December 14th, 2009 | Published in Google Earth
As part of the lead-up to COP15, we have been releasing a series of Google Earth tours that illustrate climate change issues and solutions. Many of these include tours created by NGOs, which guide you through their efforts to tackle some of the impacts of our changing climate on human life, wildlife, and our environment.
Recently, we have added six new tours to the series, and they cross a wide breadth of issues, including climate change science, human health, renewable energy, wildlife migration and ocean conservation.
View them now at www.google.com/cop15.
- In Projecting Future Climate Change, Stephen Schneider, climate scientist and professor at Stanford University, introduces us to the factors that affect future climate change, how scientists make projections, and what we can do to prevent the worst impacts.
- In Climate & Health in Africa, the International Research Institute for Climate & Society (IRI) guides us through some of the work they are doing to project where meningitis may impact humans in the future under a changing climate, and illustrates their work with groups on the ground in Africa.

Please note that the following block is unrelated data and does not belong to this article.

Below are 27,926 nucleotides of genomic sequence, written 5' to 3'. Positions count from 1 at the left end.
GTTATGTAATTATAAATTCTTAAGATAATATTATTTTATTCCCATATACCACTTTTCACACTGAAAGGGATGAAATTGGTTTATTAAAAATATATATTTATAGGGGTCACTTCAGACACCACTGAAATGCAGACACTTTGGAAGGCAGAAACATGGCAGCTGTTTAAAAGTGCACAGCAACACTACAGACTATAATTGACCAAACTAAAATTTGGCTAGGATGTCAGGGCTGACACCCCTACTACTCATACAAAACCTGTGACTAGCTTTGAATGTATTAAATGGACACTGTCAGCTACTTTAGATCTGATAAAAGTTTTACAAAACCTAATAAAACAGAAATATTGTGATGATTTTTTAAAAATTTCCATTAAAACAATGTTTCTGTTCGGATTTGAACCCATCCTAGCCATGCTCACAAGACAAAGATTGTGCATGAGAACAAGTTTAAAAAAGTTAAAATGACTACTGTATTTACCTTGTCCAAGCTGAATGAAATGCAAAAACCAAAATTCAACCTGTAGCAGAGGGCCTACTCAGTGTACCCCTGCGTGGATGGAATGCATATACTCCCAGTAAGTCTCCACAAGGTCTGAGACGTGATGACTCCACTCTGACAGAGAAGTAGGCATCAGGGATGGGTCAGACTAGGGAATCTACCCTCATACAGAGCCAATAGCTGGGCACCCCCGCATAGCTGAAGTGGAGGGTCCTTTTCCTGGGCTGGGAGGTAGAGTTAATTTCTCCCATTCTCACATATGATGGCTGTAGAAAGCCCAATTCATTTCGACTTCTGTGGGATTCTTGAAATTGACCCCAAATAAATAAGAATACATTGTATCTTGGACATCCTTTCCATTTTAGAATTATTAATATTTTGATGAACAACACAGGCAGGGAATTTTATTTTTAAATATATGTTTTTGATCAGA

- In Harnessing Coal River Wind in Appalachia, the Coal River Wind Project describes a more renewable energy option -- wind farms -- in the Appalachian Mountains that they are fighting for as an alternative to mountaintop removal for coal mining.
- In Greenfreeze and SolarChill, Greenpeace describes Greenfreeze, a market-proven, revolutionary environmentally-friendly refrigeration technology that doesn't release greenhouse gases. The SolarChill project brings solar-powered fridges to Africa for food storage, and a refrigeration method that meets the WHO standards for vaccine storage.
- In Protecting the Arctic Ocean, Oceana guides you through the problems that the Arctic Ocean is facing due to climate change, and introduces you to the positive changes that have been made due to policies protecting certain parts of the Arctic from commercial fishing and other activities.
- In Saving North America's Wildlife in a Warmer World by Freedom to Roam, learn about wildlife corridors for some of the continent's flagship species to enable them to migrate north and to higher altitudes as the globe warms.
Get started now - go to www.google.com/cop15 and pick a tour.